Subject: News/EU: EP COMMITTEE DEBATES FIGHT AGAINST TRAFFICKING IN WOMEN.
From: Melanie Orhant (firstname.lastname@example.org)
Date: Fri Jun 23 2000 - 10:40:20 EDT
Comment from Melanie: Having interviewed numerous men who have been
trafficked for forced labor, I'm disappointed, again, that the EU and
other international organizations still aren't addressing the issue
of men being trafficked.
20Apr00 EU: EP COMMITTEE DEBATES FIGHT AGAINST TRAFFICKING IN WOMEN.
EUROPEAN PARLIAMENT NEWS REPORT
DOCUMENT DATE: APRIL 19, 2000
EU takes lead in fight against trafficking in women
The Women's Rights Committee, chaired by Maj Britt THEORIN (PES, S),
yesterday unanimously adopted a report by Patsy SVRENSEN (Greens/EFA, B) on
the Commission communication on further actions in the fight against
trafficking in women. This is a burning issue at present, and one which
affects not only women but also children, who are highly vulnerable to this
modern form of slavery, which is a growing problem in Europe. The Tampere
summit recently instructed the EU to crack down on illegal immigration,
partly by focusing on those who profit from trafficking in human beings.
The Svrensen report (which will be debated by Parliament at its May II
part-session in Strasbourg) goes further and calls for top priority to be
given to the fight against such activities. Stressing the links between
trafficking in human beings on the one hand and immigration and asylum
policies on the other, the committee first of all calls on the IGC to bring
EU policy in this area of criminal justice entirely within the Community
pillar. It then calls for the Union to draw up a clear, harmonised
definition of "trafficking" (to cover, for example, all practices akin to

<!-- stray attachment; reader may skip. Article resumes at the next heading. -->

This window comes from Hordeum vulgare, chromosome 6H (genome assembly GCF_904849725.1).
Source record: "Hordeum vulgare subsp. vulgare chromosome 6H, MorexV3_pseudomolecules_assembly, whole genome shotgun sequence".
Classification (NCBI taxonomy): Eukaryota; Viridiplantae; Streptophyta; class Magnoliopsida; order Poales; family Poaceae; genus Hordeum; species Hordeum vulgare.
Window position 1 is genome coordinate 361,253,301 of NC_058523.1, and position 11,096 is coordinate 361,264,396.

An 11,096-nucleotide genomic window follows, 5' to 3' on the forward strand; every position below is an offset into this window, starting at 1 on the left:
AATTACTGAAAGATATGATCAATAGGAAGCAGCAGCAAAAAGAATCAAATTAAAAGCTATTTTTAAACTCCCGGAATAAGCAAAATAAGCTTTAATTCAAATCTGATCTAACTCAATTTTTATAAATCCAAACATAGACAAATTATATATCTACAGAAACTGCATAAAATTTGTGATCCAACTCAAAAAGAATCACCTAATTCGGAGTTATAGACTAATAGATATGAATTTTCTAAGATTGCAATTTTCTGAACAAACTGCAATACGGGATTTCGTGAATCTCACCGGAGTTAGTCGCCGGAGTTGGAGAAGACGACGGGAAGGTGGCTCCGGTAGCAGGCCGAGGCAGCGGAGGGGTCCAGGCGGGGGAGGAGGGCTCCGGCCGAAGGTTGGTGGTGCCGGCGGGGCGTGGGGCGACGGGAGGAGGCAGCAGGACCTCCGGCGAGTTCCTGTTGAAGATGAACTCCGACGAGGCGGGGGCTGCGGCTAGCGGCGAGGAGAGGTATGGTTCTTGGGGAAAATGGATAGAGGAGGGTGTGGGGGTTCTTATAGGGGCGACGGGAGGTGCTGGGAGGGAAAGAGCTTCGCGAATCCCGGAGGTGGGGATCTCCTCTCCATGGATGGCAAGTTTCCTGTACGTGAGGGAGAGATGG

slavery, forced prostitution, sexual exploitation, forced labour and forced
marriages). To this end a legal framework must be laid down at EU level and
effective measures taken in the areas of prevention, protection and aid to
victims. In addition, Member States and EU applicant countries must deploy
their legislative, administrative and police resources to combat
trafficking. They must also, says the committee, develop international
cooperation, in particular with Europol and Interpol, to defeat the
criminal networks which are in large measure responsible for the problem.
The committee adopted various amendments on the following points: Community
harmonisation of national methods for detecting traffickers and bringing
them to justice (such as guarantees of protection for women who agree to
give evidence and a reversal of the burden of proof so that it is placed
upon the alleged trafficker); raising awareness of the risks facing women
in conflict-torn regions; granting refugee status or residence permits at
national level to victims of trafficking; extending the duration of the
STOP programme and applying it to the applicant countries as well; and
conducting information campaigns in victims' countries of origin. Other
proposed changes seek to encourage Member States to prevent abuses of new
technologies, in particular the internet, which boosts the market for
traffickers (e.g. by offering women for sale) and raise public awareness of
the results of trafficking in women (mainly by targeting the male
population). Lastly, the committee calls on the media to observe their
professional ethical codes and to limit or even refuse advertising for the
sex trade so as not to play into the hands of the traffickers.
Press enquiries: Piero Soave tel. +32.2.284 4270 e-mail:
END OF DOCUMENT.
EUROPEAN UNION PRESS RELEASE
PRESS RELEASE - EUROPEAN PARLIAMENT 20/04/2000
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